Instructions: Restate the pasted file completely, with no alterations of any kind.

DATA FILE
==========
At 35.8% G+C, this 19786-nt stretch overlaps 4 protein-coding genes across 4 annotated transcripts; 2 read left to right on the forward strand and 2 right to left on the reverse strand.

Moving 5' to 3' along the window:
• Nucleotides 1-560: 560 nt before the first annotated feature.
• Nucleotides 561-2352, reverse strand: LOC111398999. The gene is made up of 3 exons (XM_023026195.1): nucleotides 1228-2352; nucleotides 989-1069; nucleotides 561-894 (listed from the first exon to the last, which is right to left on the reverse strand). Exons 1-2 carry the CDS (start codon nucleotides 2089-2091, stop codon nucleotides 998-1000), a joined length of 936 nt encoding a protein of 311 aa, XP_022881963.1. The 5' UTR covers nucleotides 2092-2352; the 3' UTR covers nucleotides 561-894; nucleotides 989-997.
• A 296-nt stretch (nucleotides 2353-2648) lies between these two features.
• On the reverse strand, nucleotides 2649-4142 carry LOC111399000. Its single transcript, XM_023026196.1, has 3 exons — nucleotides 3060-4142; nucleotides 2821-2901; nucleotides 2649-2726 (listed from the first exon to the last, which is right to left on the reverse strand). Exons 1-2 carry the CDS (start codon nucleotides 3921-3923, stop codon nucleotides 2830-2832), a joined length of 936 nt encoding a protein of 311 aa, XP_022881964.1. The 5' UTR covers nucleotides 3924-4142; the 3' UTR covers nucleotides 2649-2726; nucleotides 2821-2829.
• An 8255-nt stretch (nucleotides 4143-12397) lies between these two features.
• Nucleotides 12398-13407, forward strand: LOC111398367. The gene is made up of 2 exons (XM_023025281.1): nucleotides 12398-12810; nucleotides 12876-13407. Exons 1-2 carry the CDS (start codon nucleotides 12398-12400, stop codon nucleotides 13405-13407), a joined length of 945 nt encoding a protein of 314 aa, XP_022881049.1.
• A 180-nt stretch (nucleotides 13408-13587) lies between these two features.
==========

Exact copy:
At 35.8% G+C, this 19786-nt stretch overlaps 4 protein-coding genes across 4 annotated transcripts; 2 read left to right on the forward strand and 2 right to left on the reverse strand.

Moving 5' to 3' along the window:
• Nucleotides 1-560: 560 nt before the first annotated feature.
• Nucleotides 561-2352, reverse strand: LOC111398999. The gene is made up of 3 exons (XM_023026195.1): nucleotides 1228-2352; nucleotides 989-1069; nucleotides 561-894 (listed from the first exon to the last, which is right to left on the reverse strand). Exons 1-2 carry the CDS (start codon nucleotides 2089-2091, stop codon nucleotides 998-1000), a joined length of 936 nt encoding a protein of 311 aa, XP_022881963.1. The 5' UTR covers nucleotides 2092-2352; the 3' UTR covers nucleotides 561-894; nucleotides 989-997.
• A 296-nt stretch (nucleotides 2353-2648) lies between these two features.
• On the reverse strand, nucleotides 2649-4142 carry LOC111399000. Its single transcript, XM_023026196.1, has 3 exons — nucleotides 3060-4142; nucleotides 2821-2901; nucleotides 2649-2726 (listed from the first exon to the last, which is right to left on the reverse strand). Exons 1-2 carry the CDS (start codon nucleotides 3921-3923, stop codon nucleotides 2830-2832), a joined length of 936 nt encoding a protein of 311 aa, XP_022881964.1. The 5' UTR covers nucleotides 3924-4142; the 3' UTR covers nucleotides 2649-2726; nucleotides 2821-2829.
• An 8255-nt stretch (nucleotides 4143-12397) lies between these two features.
• Nucleotides 12398-13407, forward strand: LOC111398367. The gene is made up of 2 exons (XM_023025281.1): nucleotides 12398-12810; nucleotides 12876-13407. Exons 1-2 carry the CDS (start codon nucleotides 12398-12400, stop codon nucleotides 13405-13407), a joined length of 945 nt encoding a protein of 314 aa, XP_022881049.1.
• A 180-nt stretch (nucleotides 13408-13587) lies between these two features.